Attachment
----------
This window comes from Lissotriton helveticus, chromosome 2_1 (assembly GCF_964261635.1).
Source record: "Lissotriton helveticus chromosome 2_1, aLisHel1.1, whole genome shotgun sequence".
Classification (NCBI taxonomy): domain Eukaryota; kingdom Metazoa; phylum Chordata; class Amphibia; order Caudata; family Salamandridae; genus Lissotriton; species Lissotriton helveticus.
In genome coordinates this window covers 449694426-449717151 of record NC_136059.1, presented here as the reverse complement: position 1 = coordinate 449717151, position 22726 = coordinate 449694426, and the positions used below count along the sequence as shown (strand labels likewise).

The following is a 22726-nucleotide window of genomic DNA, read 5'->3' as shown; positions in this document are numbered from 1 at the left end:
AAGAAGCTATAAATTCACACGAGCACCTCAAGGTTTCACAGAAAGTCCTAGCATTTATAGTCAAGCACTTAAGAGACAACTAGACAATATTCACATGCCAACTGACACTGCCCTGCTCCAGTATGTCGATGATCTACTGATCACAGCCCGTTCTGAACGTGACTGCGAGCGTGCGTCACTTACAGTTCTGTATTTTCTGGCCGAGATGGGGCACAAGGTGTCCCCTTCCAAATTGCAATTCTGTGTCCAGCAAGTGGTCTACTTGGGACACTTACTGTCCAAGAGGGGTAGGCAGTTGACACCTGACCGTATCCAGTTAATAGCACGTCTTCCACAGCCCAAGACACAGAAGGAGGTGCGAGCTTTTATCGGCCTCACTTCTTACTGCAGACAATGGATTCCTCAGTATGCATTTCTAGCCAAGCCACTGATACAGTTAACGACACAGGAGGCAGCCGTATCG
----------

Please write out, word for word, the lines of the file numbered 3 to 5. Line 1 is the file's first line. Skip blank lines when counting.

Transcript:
Classification (NCBI taxonomy): domain Eukaryota; kingdom Metazoa; phylum Chordata; class Amphibia; order Caudata; family Salamandridae; genus Lissotriton; species Lissotriton helveticus.
In genome coordinates this window covers 449694426-449717151 of record NC_136059.1, presented here as the reverse complement: position 1 = coordinate 449717151, position 22726 = coordinate 449694426, and the positions used below count along the sequence as shown (strand labels likewise).

The following is a 22726-nucleotide window of genomic DNA, read 5'->3' as shown; positions in this document are numbered from 1 at the left end: